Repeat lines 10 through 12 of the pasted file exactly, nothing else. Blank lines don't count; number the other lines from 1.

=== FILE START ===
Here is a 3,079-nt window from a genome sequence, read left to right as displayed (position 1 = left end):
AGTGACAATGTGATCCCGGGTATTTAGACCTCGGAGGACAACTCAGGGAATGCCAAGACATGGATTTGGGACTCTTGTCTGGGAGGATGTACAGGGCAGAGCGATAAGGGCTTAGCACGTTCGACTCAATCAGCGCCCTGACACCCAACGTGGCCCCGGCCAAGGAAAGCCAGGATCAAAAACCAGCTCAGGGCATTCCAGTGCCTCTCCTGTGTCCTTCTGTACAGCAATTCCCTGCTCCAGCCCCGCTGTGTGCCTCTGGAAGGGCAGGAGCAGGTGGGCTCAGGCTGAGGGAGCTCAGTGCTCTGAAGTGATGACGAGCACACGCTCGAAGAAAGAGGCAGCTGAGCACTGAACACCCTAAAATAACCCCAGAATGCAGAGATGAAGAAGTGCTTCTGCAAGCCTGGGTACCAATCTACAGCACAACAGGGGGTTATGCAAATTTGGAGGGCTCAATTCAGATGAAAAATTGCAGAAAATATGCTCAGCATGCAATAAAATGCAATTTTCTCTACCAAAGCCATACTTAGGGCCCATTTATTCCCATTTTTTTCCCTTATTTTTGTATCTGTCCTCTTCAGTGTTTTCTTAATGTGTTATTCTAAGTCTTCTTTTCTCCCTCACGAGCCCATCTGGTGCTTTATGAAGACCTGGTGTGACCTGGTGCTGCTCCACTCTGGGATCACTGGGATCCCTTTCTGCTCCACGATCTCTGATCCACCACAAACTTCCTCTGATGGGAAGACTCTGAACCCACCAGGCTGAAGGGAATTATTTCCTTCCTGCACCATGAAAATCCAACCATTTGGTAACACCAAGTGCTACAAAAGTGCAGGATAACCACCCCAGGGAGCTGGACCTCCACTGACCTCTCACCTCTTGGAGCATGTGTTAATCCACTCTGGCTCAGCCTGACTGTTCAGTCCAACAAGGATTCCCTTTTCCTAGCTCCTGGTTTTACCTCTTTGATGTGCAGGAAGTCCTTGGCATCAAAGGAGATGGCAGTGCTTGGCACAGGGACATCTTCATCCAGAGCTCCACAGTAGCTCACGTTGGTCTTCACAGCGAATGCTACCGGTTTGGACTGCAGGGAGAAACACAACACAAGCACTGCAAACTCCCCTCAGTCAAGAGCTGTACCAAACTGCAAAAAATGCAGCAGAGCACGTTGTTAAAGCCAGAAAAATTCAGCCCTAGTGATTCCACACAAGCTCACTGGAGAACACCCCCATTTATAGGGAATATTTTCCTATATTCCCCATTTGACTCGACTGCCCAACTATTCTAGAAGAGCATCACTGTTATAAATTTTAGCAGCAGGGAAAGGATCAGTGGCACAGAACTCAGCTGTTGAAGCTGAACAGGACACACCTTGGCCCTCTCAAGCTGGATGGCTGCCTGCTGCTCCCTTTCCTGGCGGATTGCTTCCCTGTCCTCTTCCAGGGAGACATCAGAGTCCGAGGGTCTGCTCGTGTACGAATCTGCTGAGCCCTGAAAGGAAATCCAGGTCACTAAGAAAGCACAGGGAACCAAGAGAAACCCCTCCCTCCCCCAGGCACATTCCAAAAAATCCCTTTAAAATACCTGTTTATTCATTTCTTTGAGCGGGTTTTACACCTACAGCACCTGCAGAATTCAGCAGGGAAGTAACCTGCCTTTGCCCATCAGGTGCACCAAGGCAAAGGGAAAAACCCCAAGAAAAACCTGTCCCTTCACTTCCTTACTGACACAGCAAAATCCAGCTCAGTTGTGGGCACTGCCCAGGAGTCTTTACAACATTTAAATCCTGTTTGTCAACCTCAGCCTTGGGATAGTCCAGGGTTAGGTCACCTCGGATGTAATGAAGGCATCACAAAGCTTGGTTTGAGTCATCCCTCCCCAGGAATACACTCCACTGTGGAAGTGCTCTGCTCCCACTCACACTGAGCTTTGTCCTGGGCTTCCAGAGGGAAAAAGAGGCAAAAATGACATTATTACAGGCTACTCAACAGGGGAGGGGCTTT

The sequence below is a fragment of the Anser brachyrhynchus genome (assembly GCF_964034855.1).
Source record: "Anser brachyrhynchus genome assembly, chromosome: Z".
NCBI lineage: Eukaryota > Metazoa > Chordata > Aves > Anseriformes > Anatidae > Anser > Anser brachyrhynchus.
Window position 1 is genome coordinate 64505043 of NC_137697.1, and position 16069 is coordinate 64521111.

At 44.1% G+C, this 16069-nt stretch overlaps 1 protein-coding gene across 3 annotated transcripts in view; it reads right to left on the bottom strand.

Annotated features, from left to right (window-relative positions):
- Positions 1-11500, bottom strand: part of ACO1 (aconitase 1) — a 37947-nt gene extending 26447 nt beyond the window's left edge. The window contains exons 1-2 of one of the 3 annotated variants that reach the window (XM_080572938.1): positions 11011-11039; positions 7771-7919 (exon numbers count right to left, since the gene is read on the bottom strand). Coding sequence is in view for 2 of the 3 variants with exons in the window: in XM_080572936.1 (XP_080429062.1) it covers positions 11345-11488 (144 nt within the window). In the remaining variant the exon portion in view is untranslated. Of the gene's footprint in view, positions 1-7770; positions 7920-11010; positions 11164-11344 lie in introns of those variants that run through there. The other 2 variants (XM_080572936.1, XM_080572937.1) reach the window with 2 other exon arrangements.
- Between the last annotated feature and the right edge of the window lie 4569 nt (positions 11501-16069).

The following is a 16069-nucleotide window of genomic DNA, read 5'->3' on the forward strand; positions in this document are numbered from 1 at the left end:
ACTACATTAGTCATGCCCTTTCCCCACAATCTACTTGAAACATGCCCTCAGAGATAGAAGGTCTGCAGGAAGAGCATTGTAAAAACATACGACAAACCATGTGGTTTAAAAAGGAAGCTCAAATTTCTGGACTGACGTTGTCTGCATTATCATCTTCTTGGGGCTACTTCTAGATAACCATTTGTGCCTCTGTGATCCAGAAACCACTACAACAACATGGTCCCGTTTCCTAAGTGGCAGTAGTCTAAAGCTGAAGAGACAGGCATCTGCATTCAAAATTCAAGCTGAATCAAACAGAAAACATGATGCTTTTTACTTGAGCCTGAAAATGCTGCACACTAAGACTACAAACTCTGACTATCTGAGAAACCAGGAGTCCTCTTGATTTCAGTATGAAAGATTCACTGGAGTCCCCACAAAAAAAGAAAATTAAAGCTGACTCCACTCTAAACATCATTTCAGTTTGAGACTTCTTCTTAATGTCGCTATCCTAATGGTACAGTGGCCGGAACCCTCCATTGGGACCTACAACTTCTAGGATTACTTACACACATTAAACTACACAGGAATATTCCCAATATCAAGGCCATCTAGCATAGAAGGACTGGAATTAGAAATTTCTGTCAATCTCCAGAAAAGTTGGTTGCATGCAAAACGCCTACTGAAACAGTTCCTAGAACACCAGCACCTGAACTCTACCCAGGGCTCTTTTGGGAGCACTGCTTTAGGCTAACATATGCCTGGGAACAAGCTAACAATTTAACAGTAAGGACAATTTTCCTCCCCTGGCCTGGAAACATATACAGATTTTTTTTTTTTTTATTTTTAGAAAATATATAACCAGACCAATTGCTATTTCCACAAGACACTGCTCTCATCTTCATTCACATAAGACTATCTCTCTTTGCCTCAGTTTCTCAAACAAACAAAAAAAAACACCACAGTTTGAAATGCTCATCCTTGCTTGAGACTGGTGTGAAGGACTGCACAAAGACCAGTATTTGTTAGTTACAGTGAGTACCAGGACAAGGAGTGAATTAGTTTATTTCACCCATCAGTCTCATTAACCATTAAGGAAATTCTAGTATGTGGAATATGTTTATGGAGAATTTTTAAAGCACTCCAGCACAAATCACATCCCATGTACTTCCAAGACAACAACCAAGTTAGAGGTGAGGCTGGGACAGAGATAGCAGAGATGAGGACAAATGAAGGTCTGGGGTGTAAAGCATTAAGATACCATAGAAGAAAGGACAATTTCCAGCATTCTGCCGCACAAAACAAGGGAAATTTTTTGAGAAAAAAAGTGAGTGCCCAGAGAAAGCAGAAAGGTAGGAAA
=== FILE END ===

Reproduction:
- Between the last annotated feature and the right edge of the window lie 4569 nt (positions 11501-16069).

The following is a 16069-nucleotide window of genomic DNA, read 5'->3' on the forward strand; positions in this document are numbered from 1 at the left end:
ACTACATTAGTCATGCCCTTTCCCCACAATCTACTTGAAACATGCCCTCAGAGATAGAAGGTCTGCAGGAAGAGCATTGTAAAAACATACGACAAACCATGTGGTTTAAAAAGGAAGCTCAAATTTCTGGACTGACGTTGTCTGCATTATCATCTTCTTGGGGCTACTTCTAGATAACCATTTGTGCCTCTGTGATCCAGAAACCACTACAACAACATGGTCCCGTTTCCTAAGTGGCAGTAGTCTAAAGCTGAAGAGACAGGCATCTGCATTCAAAATTCAAGCTGAATCAAACAGAAAACATGATGCTTTTTACTTGAGCCTGAAAATGCTGCACACTAAGACTACAAACTCTGACTATCTGAGAAACCAGGAGTCCTCTTGATTTCAGTATGAAAGATTCACTGGAGTCCCCACAAAAAAAGAAAATTAAAGCTGACTCCACTCTAAACATCATTTCAGTTTGAGACTTCTTCTTAATGTCGCTATCCTAATGGTACAGTGGCCGGAACCCTCCATTGGGACCTACAACTTCTAGGATTACTTACACACATTAAACTACACAGGAATATTCCCAATATCAAGGCCATCTAGCATAGAAGGACTGGAATTAGAAATTTCTGTCAATCTCCAGAAAAGTTGGTTGCATGCAAAACGCCTACTGAAACAGTTCCTAGAACACCAGCACCTGAACTCTACCCAGGGCTCTTTTGGGAGCACTGCTTTAGGCTAACATATGCCTGGGAACAAGCTAACAATTTAACAGTAAGGACAATTTTCCTCCCCTGGCCTGGAAACATATACAGATTTTTTTTTTTTTTATTTTTAGAAAATATATAACCAGACCAATTGCTATTTCCACAAGACACTGCTCTCATCTTCATTCACATAAGACTATCTCTCTTTGCCTCAGTTTCTCAAACAAACAAAAAAAAACACCACAGTTTGAAATGCTCATCCTTGCTTGAGACTGGTGTGAAGGACTGCACAAAGACCAGTATTTGTTAGTTACAGTGAGTACCAGGACAAGGAGTGAATTAGTTTATTTCACCCATCAGTCTCATTAACCATTAAGGAAATTCTAGTATGTGGAATATGTTTATGGAGAATTTTTAAAGCACTCCAGCACAAATCACATCCCATGTACTTCCAAGACAACAACCAAGTTAGAGGTGAGGCTGGGACAGAGATAGCAGAGATGAGGACAAATGAAGGTCTGGGGTGTAAAGCATTAAGATACCATAGAAGAAAGGACAATTTCCAGCATTCTGCCGCACAAAACAAGGGAAATTTTTTGAGAAAAAAAGTGAGTGCCCAGAGAAAGCAGAAAGGTAGGAAA